08 Mar 2021
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IWD 2021: Ping Identity manager on women in the cybersecurity industry

By Nick Forrester

Comment from Ping Identity marketing manager for ANZ Vivienne Horsfall.
 

What does the cybersecurity industry need to do to attract more women in the years ahead? 

Women today represent less than 15% of the total cybersecurity workforce. For me, the most important aspect we need to change is the perception of IT security professionals.

Today, when you ask people or even type in search: ‘What does it mean to work in the IT security industry’, most responses are centred around the technical skills to protect an organisation’s online data from being compromised. But this is just one dimension of the IT security industry.

Whilst technical skills are undoubtedly vital in the IT security industry, bringing non-technical strengths is equally important. In fact, the cybersecurity industry offers a huge variety of different avenues that are fit for different skills and personality types. 

By changing the perception of IT security roles, you are instantly addressing a wider available talent pool. Companies that demonstrate they equally value these skills will attract more women who would not normally consider a career in IT security.

What do IT companies need to do to ensure that more women have the opportunity to achieve senior leadership roles within their organisations?

The IT security industry is renowned for its male domination, particularly in leadership roles, so championing women who have succeeded in the field is critical. Positioning these champions as role models to those just entering the field provides guidance and support and can inspire women to continue advancing in the field.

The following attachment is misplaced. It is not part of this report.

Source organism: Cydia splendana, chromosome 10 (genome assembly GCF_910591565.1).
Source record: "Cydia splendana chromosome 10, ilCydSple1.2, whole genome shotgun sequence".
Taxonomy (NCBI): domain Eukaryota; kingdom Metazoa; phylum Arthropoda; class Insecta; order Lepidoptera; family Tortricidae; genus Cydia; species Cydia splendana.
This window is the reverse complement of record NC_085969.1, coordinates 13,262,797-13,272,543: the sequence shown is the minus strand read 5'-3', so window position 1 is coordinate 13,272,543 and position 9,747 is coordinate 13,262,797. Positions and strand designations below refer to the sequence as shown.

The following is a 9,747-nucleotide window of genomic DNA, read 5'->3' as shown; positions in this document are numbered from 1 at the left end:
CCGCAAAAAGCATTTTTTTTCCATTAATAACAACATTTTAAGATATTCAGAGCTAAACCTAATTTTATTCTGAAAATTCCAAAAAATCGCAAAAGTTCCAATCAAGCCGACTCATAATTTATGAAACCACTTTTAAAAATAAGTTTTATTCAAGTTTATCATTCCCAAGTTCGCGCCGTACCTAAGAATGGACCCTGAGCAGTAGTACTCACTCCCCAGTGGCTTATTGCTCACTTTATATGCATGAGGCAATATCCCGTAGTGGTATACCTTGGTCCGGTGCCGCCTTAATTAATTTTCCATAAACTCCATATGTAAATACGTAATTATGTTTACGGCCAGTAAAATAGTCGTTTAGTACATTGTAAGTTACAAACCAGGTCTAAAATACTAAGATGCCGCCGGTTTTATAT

Several studies have concluded that having a diverse and inclusive workforce benefits their overall performance. Specifically, they highlight that women tend to demonstrate specific leadership behaviours such as collaborating in decision making, developing and encouraging talent and building relationships. Bringing these additional skills to the organisation improves the performance of the department and encourages innovation.

To support the development of future employees, organisations need to be proactive by providing additional leadership training and education and encouraging women to gain the knowledge they need to succeed in the field.

What is the role of government in attracting more women into STEM-based qualifications?

Education is key to encouraging young girls to pursue a career in cybersecurity. With an increasingly technological and complex world, our curriculum remains static and perpetuates the IT industry’s stereotypical roles.

Subjects like design and technology, which provide a hands-on approach to developing quality designed solutions across various technologies contexts, should be encouraged and accessible to all students alongside the traditional STEM subjects. 

Partnerships should be developed with companies for students to gain hands-on experience within the technology field so they can understand the diversity of opportunities available in the field.

What can women do to support themselves and their peers drive a more diverse and inclusive IT industry in Australia and New Zealand?

Over the past few years, the cybersecurity industry has been addressing the need to inspire, elevate and support a more diverse workforce in the digital identity industry. In ANZ, we have seen the expansion of global associations like Women in Identity and not for profit organisations like Australian Women in Security.

Women in Identity have ambassadors in Australia and New Zealand to provide thought leadership, research and education around bias, diversity and inclusion and its importance in the identity industry with our region.

How do we get more women interested in tech?

Redefining the way we talk about technology is paramount. Conversations need to centre more on the value you bring in solving collective goals and the social impact of a career path in technology. To win the hearts and minds of values-based women, organisations must adopt corporate strategies and frameworks that better balance purpose and profit. 

From my own experience, having the knowledge I am helping to fight cybercrime in an effort to protect the most important thing to us as humans, our identity, provides me with purpose. 

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